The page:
The thing about HPV is this: You should just assume that you’ve either had it, you’ve got it or you’re going to get it. Some proof to back me up: It’s currently estimated that 80 percent of sexually active men and women in the U.S. will contract HPV at some point in their lives.
And I know what you might be thinking: “I’m a guy! I don’t have a cervix, so who cares if I’ve got a little HPV coursing through my veins?” Well, guy, quite apart from maybe considering all the women you could potentially infect, you should probably know that HPV is just as dangerous for you. “Sometime in the next decade, we’ll have more cancers due to HPV in men than women,” says Noel Brewer, a professor of Health Behavior at the University of North Carolina at Chapel Hill.
If that’s fully sunk in, let’s begin our HPV FAQ ASAP.
Fine, you have my attention. What is HPV, anyway?
According to the CDC, HPV (short for Human Papillomavirus) is a group of more than 150 related viruses that can cause certain cancers. These include cervical cancer in women, penile cancer in men, and anal cancer in both men and women. Additionally, HPV can cause cancer in the back of the throat, including the base of the tongue and tonsils, which is referred to as oropharyngeal cancer. “Each HPV virus in this large group is given a number which is called its HPV type,” reports the CDC. “HPV is named for the warts (papillomas) some HPV types can cause.”
Er, did you say warts?
Yep. And sometimes, they’re so small and flat that you might not notice them right away. They may clump together or look like cauliflower. “You might feel itching, bleeding, burning or pain. But genital warts can often take months or years to show, if they ever do,” reports WebMD. “Your doctor will decide whether your genital warts need treatment with medications, cryotherapy (freezing off the warts), surgery or an acid solution.”
According to Brewer, in some “exotic cases of HPV,” a man can develop genital warts in their urethra. “You’ll have to get your dick cut open and have the warts excised,” he tells me.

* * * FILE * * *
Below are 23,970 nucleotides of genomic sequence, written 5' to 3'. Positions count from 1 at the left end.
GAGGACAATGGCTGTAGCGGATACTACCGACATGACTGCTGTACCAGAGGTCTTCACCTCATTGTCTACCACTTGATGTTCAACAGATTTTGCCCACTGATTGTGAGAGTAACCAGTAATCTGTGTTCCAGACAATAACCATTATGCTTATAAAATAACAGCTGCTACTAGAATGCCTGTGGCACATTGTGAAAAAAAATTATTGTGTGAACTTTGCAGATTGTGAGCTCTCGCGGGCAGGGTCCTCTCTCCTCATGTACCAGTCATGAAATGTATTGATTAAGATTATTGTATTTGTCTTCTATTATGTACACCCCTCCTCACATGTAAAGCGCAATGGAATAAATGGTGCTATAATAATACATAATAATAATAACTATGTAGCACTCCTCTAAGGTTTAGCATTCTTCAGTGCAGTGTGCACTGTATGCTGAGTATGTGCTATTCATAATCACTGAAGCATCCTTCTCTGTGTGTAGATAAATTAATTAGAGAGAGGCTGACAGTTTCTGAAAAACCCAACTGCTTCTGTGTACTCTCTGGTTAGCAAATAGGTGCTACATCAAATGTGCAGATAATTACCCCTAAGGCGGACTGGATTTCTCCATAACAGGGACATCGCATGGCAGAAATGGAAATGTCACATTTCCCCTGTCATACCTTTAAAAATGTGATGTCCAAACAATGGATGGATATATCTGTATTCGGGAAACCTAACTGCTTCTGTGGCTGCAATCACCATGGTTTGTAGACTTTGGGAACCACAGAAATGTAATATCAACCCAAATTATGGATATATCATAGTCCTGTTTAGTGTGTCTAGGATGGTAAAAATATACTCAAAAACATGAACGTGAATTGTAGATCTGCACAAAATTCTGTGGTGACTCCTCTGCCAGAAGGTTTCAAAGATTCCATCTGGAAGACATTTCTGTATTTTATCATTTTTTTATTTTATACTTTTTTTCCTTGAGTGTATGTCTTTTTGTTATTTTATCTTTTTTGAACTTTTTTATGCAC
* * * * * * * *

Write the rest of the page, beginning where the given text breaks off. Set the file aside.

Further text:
*Thirty-six seconds of incomprehensible screaming* What can I do to make sure I don’t get HPV?
If used correctly, condoms can help reduce the risk of genital HPV. “However, because HPV is transmitted through genital skin contact (not just sexual intercourse) condoms don’t provide 100 percent protection against HPV,” reports HPV.com. Luckily, there are vaccinations available for both men and women. “The HPV vaccine can prevent three cancers in men: Oral, penile and anal cancer,” says Brewer. “The vaccine protects against nine different strains of HPV.” FYI: Seven of the strains that the vaccine protects against cause cancer, and two of the strains you can be vaccinated for cause warts.
Is it true that it’s only worth getting the HPV vaccine if you’re younger than 18?
According to Brewer, while the vaccine is only covered by insurance up through the age of 18 by some (and 21 by others), that doesn’t mean it’s too late for those who are older. “The problem is that there’s no official data on how the vaccine protects against HPV after the age of 27,” says Brewer. Which is why it’s no longer considered cost effective for the prevention program. “The CDC often makes recommendations based on economics (i.e., cost effectiveness), so it’s basing its age-related recommendation on the fact that these cancers are rare,” urologist Dudley Danoff explained to MEL last year. “In one study, half the infections in men happened before they turned 24.”
Still, for gay and bisexual men, the HPV vaccine is recommended by the CDC to prevent genital warts and other HPV-associated diseases and conditions such as oropharyngeal or anal cancer up until the age of 26. “The HPV vaccine is given as a three-dose series over six months. It is best to be vaccinated before your first sexual contact, but later vaccination can still protect you if you have not been exposed to HPV,” reports the CDC.
Brewer agrees, telling me that if his son wasn’t already vaccinated past the age of 26, he’d get him vaccinated today. “Just because you may already have one type of HPV, that doesn’t mean you can’t contract the other types that the vaccine can prevent you from getting,” says Brewer. In other words, even if your insurance is no longer going to pay for the vaccination, it’s worth the $130 per shot (you need three rounds) to get protected.
How do I know if I even have it in the first place?
The answer, if you’re a guy, is basically that you won’t know unless you notice a genital wart. “There’s currently no approved test doctors can use for guys to find out if they have HPV,” says Brewer.
Great. So I could already have the sort of HPV that causes cancer, but there’s no way to even find out?
First of all, the good news is that the body’s immune system usually eliminates the virus without treatment within about two years. But according to Brewer, we don’t have any standard tests for HPV cancers other than cervical cancer. “For anal cancer, gay and bi men should think about getting an anal Pap test every few years,” he says. “It’s becoming pretty common for doctors to do this. It’s a strong incentive for young guys to get the HPV vaccine for themselves.” Not to mention that just yesterday, new data came out that the rates of oral cancer caused by HPV in men has increased by up to 50 percent from just a few years before.
The short, short version: Go get vaccinated right now. Unless you want to risk having your dick cut open.